No Detriment FAQs - Phase 2

We recognise the significant impact of COVID-19 on all students’ ability to fulfil their potential. Earlier this year, we have worked hard to bring you the No Detriment policy, and for 2020/21, the University have decided to implement 'No Detriment phase two.' This second phase runs from 26th September 2020 until 7th February 2021. We've made it easier for you to digest with FAQs telling you what's stayed the same and what's changed.

As always, our BSU Support team are on hand for support and tailored advice: bsusupport@brighton.ac.uk.

Updated: 2 November

Academic appeal: a formal request you can submit to the University to ask them to reconsider a decision they have made in relation to degree classification, progression or a module mark, among other areas. If you are thinking about appealing, BSU Support Service can assist you by offering advice and guidance: bsusupport@brighton.ac.uk.

Academic misconduct: a serious assessment offence. Some examples include collusion, plagiarism and cheating on an examination. Some outcomes of this procedure are a mark of zero for the piece of work or entire module, a deferral or referral.

Capped: you will be capped at the pass mark, even if you achieve a higher score.

Deferral: a further attempt at an assessment or a new assessment in place of the original one, which is NOT capped at the pass mark.

Extension to deadline: a process that enables you to request a revised deadline, either beforehand or retrospectively, up to two weeks after the deadline has passed. If you experience an unexpected issue that you believe can be rectified quickly so that you are eventually able to submit your work, you can apply for an extension through your course leader and you do not need to provide any supporting evidence.

Generic mitigation: one of the components of the no detriment policy, which grants you deferrals and extensions, without supporting evidence. All students will receive this, even if their course is governed by a regulatory body which prevents performance benchmarking.

Late submission: a penalty is applied to work that is submitted after the deadline set and where an extension request has not been submitted. To avoid this, you must request an extension through your course leader, as detailed above.

Mitigating circumstances: This procedure is normally reserved for unforeseen general personal issues that negatively impact on your ability to study, submit an assessment or complete an examination. Students will usually apply for this where they are experiencing a longer-term difficulty and an extension is not sufficient. However, as a result of COVID-19, the no detriment policy is providing mitigation to all students, without them having to apply for it or provide supporting evidence, as is normally the case.

If you submitted a mitigation circumstances form before COVID-19, you will have been required to provide evidence from an independent source, including a doctor or counsellor, and your application would have been considered by the relevant board under the normal procedures. If during COVID-19 you have experienced an issue outside the remit of coronavirus, generic mitigation will provide you with the full range of options available, which is why you do not need to submit an application, but if you have concerns, please get in touch with the BSU Support Service: bsusupport@brighton.ac.uk.

No detriment: a new policy in response to COVID-19, which has suspended the University’s General Examination and Assessment Regulations for Taught Courses (GEAR) and will now govern degree award and progression decisions. It consists of 2 components: 1) generic mitigation and 2) individual performance benchmarking. It applies to assessments submitted after March 5.

Non-attempt: non-submission of assessment work.

Progression: an exam board decision on whether you can proceed to the next stage of your course. Where you have been told you are unable to progress to the next level, you may be asked to repeat modules the following year or leave the University.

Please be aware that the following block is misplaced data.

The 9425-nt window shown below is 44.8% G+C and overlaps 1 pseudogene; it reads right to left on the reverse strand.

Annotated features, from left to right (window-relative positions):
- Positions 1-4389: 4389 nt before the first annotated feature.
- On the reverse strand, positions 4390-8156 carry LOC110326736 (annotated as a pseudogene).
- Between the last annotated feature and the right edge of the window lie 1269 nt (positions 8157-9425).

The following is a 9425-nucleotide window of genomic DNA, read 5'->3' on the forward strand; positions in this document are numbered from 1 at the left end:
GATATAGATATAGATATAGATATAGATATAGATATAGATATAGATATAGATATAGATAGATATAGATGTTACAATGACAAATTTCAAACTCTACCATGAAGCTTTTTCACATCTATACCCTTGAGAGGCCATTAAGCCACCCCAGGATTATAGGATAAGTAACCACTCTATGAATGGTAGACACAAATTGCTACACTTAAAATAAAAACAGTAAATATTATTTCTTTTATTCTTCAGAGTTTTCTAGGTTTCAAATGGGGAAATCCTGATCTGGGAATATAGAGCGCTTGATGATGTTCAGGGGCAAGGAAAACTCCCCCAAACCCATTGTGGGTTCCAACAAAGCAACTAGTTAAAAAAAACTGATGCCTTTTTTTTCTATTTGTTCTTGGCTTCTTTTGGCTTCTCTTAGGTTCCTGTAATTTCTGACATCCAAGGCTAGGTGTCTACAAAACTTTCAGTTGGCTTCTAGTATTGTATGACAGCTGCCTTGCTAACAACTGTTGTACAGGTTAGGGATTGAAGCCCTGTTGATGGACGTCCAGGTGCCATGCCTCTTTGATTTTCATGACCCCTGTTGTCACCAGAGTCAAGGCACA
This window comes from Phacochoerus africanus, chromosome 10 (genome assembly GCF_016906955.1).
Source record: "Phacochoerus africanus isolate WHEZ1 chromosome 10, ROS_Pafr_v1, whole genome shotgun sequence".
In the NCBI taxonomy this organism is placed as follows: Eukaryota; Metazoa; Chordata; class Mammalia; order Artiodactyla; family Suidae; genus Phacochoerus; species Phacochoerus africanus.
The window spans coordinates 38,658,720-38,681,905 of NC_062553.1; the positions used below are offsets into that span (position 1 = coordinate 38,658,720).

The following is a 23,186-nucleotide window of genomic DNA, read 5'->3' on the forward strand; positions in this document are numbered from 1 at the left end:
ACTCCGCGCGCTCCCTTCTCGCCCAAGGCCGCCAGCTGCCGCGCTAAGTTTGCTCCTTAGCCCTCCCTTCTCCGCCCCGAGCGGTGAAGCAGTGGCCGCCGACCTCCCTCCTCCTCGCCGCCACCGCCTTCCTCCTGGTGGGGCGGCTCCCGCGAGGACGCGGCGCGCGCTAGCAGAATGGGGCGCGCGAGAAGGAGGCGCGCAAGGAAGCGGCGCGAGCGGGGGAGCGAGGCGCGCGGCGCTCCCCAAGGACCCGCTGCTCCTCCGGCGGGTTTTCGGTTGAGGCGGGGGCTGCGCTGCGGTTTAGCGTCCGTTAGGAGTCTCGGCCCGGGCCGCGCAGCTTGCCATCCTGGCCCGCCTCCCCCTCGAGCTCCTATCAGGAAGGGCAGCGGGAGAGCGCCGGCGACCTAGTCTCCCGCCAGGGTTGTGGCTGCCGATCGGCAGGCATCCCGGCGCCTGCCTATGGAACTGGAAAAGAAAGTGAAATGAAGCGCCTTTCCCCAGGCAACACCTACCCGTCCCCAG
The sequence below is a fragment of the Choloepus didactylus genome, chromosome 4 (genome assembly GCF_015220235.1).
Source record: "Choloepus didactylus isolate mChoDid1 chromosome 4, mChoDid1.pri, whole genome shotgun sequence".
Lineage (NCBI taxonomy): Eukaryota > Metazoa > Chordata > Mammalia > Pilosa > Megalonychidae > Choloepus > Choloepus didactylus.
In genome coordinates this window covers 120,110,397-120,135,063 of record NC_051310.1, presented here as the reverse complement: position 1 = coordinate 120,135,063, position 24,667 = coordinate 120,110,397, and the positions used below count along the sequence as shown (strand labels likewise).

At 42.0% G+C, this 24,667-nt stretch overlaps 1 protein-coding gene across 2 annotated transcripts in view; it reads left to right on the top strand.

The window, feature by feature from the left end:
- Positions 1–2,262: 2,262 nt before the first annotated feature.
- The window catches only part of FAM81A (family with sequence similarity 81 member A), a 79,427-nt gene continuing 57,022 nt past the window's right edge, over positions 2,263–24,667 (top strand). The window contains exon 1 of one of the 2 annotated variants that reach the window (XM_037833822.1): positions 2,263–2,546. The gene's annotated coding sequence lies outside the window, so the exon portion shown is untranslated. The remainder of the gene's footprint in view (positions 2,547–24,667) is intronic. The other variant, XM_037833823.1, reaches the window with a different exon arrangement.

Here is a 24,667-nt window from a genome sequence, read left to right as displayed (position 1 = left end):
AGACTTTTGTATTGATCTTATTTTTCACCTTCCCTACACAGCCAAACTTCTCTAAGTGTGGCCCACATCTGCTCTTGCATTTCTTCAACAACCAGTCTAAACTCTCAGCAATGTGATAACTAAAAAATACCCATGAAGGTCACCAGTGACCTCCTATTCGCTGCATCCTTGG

Pass mark: 40% for an undergraduate assessment or 50% for a postgraduate assessment.

Performance benchmark: the second component of no detriment that is defined as your individual achievement, which your upcoming marks are benchmarked against. This will take the form of a weighted average of your semester 1 marks if you have accumulated 40 credits or more during that period OR as a combination of your average from semester 1, in addition to your year average from the previous year, where you have not accumulated 40 credits in your first semester.

Referral: a further attempt at an assessment or a new assessment in place of it, which IS capped at the pass mark.

Stage of study: the year or level you are currently enrolled on as part of your course. For instance, if you are a second-year undergraduate student, you would be on level 5.

Uncapped:you will be awarded a mark within the full range of marks available (i.e. 0 – 100).

Weighted average: your performance benchmark will be reflected as a weighted average of all the assessments you have completed up to March 5. Therefore, the marks you obtain are going to contribute to your benchmark proportionatelyto their credit value.

The impact on students from Covid-19 has caused the university to temporarily change some of its policies to make sure that students are not academically disadvantaged when attempting their assessments during the pandemic.

This means, the University realises that this has been a really difficult time for all students, both personally and academically, and they want to give you the best chance of succeeding so that you do not miss out on being able to achieve your potential.

The No Detriment policy will continue for semester two, but now only includes generic mitigation. It does not include Individual Performance Benchmarking (IPB) – see below:

 

  • Generic mitigation: If you fail a module you will be given another attempt at it. If it was your first attempt, your next attempt will remain your first attempt. This also means your mark will be uncapped. If you are already on your second or third attempt, the mark will be capped at the pass mark.
  • Performance benchmarking will not be continued except for particular courses, cohorts and students where it has not yet been applied. The university will publicise which courses etc. come into this category by October 2nd 2020.

These amendments to the university regulations will be in effect from September 26th until February 7th 2021.

The University have applied generic mitigation in recognition of the fact that students will have experienced disruption due to COIVD-19. This means students will automatically have “mitigating circumstances” applied and exam boards will make appropriate decisions about progression, grades and awards in light of this.